The serious work of a budtender (Sponsored)
Selling legal marijuana in Colorado carries a lot of responsibility
November 29, 2017
Brought to you by Organix in Breckenridge
If you think a job in cannabis sales and customer service is an exercise in perpetual weed-smoking, it's time to switch to a sativa and focus your mind.
Have you ever had a job where the management or ownership told you to come to work impaired? Yeah, neither have budtenders. Colorado's four-year-old legal recreational industry is serious business, and marijuana store owners and employees are responsible for so much that it's unlikely you'll encounter an employee who's high.
"The industry is under such scrutiny and it's new," says James Orth, a manager and budtender at Organix in Breckenridge. "I came from 16 years managing bars. Although alcohol is regulated, it's about 1/100 as regulated as marijuana."
Orth and the rest of the employees at Organix get all kinds of questions from visitors to Summit County who don't know much about Colorado's marijuana laws, which means they need to make sure their legal knowledge is always up to date.
Here are some of the experiences and responsibilities a budtender has at work that prove a job in this industry is a serious enterprise.
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Marijuana enforcement rules
The state's Marijuana Enforcement Division (MED) is constantly changing and revising rules, and it falls on marijuana businesses to keep their employees educated. The latest release of rules and regulations was more than 400 pages between both medical and recreational.
"There are new twists and turns, things we need to do, new stickers we need to put on packages — things like that," he says. "It seems like almost monthly there's new thing we need to do to stay legal and compliant. It can be stressful at times."
Training and education
Once managers and owners get through the hundreds of pages of rules, they're responsible for training all staff members. One day people started showing up for medical purchases showing their registration ID cards on their phones, when previously they had to show a laminated paper card. The store had to call the MED to make sure the new form of ID could be accepted. Orth says it's important the staff knows to ask a manager or even call the MED if anything is in doubt, which is perhaps one of the most important pieces of training they receive.
Answering customers' questions
Knowledge is key in the legal marijuana industry, especially when visitors come in and don't know much about the products they're buying. People are curious about all of the options, from vape pens to hashes to edibles and everything in between.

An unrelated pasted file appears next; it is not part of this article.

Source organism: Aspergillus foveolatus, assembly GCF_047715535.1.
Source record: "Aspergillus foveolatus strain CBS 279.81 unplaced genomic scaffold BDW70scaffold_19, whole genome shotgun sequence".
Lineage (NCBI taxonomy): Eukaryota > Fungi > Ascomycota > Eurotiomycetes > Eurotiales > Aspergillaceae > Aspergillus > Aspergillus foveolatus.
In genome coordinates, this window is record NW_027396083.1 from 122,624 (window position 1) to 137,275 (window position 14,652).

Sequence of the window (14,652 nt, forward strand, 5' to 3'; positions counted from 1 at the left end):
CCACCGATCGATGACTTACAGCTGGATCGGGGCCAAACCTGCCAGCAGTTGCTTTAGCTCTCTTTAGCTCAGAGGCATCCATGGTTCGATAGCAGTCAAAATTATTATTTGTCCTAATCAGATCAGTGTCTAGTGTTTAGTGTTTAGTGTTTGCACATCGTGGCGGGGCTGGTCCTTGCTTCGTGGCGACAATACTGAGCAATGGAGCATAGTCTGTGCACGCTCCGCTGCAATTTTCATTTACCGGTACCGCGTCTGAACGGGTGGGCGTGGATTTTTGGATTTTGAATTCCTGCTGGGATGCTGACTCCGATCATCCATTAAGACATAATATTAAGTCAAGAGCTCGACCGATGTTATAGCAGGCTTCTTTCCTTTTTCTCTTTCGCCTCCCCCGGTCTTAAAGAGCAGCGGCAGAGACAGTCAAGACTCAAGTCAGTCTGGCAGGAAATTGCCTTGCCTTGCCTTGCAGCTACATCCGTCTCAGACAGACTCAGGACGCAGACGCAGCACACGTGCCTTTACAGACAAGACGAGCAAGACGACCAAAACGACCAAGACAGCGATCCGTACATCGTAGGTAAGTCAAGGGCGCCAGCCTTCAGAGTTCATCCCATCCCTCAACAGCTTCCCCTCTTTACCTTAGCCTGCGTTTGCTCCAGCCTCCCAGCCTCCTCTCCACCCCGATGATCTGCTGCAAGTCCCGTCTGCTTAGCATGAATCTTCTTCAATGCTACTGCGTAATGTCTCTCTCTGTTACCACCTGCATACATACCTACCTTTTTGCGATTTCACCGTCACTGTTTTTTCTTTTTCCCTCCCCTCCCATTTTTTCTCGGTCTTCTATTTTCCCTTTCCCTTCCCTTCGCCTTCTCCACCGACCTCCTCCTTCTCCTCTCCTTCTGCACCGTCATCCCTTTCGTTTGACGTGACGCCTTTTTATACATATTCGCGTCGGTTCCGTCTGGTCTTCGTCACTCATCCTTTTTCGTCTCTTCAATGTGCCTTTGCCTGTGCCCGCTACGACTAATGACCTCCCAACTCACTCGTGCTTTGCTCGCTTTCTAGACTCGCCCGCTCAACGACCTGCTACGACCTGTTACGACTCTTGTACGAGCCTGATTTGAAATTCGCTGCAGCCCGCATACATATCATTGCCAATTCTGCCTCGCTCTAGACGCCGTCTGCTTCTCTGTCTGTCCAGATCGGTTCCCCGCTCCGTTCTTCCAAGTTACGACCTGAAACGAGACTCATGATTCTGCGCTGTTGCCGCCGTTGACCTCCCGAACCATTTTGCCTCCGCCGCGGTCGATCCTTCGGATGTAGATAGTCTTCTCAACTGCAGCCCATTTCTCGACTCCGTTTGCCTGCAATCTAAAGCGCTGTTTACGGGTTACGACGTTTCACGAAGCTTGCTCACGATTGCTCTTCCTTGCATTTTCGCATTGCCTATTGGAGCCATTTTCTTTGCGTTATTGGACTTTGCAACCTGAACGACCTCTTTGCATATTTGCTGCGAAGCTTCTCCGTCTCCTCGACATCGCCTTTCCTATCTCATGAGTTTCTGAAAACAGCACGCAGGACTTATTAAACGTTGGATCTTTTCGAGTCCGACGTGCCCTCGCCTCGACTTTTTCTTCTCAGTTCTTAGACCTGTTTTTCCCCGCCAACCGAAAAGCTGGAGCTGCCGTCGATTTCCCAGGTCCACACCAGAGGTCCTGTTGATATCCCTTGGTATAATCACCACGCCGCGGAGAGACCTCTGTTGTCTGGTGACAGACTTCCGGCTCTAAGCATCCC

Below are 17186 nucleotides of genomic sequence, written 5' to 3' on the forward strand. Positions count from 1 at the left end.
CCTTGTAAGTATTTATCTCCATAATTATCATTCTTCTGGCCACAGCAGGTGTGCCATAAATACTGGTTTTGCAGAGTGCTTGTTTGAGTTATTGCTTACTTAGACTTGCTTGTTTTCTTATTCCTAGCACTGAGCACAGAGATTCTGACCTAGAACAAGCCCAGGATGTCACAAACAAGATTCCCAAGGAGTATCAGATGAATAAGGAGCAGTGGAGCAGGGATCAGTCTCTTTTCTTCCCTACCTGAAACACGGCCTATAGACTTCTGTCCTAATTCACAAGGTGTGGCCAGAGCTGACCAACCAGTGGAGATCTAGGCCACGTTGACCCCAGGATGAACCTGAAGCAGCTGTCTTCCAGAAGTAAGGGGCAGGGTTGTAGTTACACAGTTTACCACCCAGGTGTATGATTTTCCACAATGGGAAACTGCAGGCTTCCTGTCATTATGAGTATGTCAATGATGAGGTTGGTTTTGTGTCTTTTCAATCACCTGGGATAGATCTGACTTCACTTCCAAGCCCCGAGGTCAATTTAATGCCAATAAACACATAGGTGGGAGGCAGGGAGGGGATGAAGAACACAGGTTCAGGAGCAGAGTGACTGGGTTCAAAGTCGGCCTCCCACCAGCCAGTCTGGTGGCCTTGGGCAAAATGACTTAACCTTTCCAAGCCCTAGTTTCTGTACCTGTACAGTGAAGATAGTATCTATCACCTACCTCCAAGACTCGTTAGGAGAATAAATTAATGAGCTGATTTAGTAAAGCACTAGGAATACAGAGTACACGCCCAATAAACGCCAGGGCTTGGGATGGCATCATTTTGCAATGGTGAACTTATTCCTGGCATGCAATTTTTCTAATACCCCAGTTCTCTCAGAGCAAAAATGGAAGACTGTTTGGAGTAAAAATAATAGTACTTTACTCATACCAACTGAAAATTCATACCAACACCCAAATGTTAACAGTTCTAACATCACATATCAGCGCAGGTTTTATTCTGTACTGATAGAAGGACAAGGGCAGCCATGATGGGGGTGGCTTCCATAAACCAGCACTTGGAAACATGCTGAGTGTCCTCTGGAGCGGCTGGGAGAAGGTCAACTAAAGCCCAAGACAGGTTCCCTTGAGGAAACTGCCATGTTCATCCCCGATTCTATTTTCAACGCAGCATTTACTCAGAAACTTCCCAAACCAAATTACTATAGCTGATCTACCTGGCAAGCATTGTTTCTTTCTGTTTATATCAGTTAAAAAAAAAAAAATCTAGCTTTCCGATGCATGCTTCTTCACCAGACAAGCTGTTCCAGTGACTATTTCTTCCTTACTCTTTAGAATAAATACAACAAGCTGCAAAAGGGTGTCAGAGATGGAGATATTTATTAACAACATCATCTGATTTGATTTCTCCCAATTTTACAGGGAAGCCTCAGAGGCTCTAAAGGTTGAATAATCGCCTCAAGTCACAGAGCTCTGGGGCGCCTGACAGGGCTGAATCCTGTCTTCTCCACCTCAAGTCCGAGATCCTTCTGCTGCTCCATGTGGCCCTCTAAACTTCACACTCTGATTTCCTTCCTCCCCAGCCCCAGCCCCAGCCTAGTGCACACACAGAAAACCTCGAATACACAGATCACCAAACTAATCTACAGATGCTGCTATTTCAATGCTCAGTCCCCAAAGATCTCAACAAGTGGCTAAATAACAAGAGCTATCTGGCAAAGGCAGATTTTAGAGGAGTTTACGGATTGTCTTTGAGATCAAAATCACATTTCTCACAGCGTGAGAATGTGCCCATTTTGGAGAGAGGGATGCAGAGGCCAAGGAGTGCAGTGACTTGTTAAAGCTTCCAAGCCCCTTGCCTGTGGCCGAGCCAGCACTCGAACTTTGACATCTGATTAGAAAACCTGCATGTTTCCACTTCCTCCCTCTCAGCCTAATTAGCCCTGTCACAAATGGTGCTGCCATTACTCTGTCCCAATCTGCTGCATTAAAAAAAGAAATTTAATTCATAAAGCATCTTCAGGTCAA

Edibles can deliver a much more intense high, for example, so Orth says they often tell beginners or those who haven't used marijuana in many years to rethink using edibles right away.
Other customers seek specific advice and budtenders have to be careful about what they say, Orth says. Some customers on the recreational side want to know which products will make them feel better if they're sick.
"We're not doctors or pharmacists, we're cannabis enthusiasts and we try to help people find a product that will work for them and they'll like," Orth says. "We often share stories about what other customers have experienced with certain products, but we have to be careful about what we say."
The No. 1 question budtenders at Organix hear on the job is from visitors who want to know how they can get Colorado cannabis products out of the state.
"All we can legally tell you is that it's federally illegal and it's illegal to cross state lines," Orth says.
The most common misperception about budtenders is that they're stoned all the time. Orth says customers don't see the stressful part of the job, such as remaining compliant with the MED and dealing with customers who ask questions about how they can break the law. Budtenders have to stay sharp, Orth says.
"Any little screw up can get us fined thousands," he says. "They assume we're sitting around smoking weed all day, but it's the exact opposite."
Orth says there are a lot of rewarding aspects of the job. Budtenders help first-time marijuana customers feel comfortable and let them know there are no stupid questions to ask. Because Organix sends back one customer per budtender at a time, they're able to provide very personal customer service, he says. But perhaps the most rewarding part of the job is when they hear of people who have switched from addictive opiates and found healing through marijuana.
"When I hear things like that — that's what makes me so passionate about the industry," Orth says.
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